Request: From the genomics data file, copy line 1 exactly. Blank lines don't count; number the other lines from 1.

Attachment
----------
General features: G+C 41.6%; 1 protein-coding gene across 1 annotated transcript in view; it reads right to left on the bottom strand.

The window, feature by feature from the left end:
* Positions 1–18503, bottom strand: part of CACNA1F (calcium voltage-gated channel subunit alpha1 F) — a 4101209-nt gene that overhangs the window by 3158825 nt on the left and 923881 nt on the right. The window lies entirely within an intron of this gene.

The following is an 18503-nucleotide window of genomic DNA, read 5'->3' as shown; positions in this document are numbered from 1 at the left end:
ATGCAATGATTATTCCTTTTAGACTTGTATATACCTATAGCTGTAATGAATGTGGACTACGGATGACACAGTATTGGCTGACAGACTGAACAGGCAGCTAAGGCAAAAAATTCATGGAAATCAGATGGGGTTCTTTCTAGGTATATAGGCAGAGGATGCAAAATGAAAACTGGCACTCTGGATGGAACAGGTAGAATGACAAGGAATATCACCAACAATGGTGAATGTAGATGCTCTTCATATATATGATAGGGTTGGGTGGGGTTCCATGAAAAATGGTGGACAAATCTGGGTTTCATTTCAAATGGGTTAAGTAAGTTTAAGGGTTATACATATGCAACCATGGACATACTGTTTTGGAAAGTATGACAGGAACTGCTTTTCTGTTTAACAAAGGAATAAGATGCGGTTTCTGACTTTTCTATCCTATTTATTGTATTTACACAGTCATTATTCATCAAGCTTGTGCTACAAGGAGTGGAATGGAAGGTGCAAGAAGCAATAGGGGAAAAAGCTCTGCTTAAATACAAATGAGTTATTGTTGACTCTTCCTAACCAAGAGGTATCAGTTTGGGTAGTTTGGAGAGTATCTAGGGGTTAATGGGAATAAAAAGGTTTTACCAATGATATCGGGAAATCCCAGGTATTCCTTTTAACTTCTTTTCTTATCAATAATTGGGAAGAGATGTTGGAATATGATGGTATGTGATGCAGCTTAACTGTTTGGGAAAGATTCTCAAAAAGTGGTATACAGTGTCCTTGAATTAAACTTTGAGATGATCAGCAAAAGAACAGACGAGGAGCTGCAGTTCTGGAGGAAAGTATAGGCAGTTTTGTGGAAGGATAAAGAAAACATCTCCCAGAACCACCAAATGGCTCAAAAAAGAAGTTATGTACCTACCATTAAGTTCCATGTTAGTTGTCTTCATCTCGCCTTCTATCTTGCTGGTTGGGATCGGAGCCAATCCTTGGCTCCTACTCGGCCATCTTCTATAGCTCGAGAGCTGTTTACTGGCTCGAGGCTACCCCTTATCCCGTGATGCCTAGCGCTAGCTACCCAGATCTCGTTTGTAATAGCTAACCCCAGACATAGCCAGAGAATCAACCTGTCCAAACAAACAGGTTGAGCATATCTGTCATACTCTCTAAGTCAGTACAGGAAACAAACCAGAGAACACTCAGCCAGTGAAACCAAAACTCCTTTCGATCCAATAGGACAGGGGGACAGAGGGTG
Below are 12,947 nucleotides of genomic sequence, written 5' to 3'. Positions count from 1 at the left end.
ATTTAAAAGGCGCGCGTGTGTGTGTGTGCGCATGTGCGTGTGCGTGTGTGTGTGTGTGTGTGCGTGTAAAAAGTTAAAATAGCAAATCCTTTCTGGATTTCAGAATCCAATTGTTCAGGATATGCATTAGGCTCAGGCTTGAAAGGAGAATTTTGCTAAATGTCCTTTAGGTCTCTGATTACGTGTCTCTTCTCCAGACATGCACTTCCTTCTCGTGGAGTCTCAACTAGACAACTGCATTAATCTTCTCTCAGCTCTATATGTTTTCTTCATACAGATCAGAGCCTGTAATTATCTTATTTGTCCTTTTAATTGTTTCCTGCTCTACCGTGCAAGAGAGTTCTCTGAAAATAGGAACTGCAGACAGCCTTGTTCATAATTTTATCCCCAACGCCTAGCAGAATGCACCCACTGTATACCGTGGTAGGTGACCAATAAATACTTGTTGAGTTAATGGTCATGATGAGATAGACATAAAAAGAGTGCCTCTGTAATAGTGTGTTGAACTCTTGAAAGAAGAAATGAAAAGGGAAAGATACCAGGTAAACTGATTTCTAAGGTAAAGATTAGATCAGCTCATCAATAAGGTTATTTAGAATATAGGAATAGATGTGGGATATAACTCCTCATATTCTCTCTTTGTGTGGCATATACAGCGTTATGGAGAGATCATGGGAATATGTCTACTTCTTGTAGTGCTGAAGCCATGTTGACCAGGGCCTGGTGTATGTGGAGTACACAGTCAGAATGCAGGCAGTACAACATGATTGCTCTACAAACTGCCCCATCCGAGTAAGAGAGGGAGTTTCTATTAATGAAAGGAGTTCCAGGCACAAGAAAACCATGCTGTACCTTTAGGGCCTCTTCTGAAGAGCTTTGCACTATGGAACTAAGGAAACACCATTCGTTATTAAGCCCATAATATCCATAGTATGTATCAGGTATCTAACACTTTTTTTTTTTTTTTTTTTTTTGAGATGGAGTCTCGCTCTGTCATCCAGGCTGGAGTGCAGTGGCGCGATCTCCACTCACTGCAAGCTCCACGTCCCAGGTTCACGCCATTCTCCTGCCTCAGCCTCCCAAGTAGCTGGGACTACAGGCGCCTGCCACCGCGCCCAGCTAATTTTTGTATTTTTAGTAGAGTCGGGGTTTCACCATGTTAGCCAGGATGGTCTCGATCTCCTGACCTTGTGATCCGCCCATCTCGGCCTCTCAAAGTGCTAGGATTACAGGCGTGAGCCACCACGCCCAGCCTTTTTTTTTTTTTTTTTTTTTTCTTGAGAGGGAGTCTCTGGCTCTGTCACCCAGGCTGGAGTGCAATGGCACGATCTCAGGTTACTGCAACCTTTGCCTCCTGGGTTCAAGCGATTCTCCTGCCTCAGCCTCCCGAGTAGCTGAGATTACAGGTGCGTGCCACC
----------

General features: G+C 41.6%; 1 protein-coding gene across 1 annotated transcript in view; it reads right to left on the bottom strand.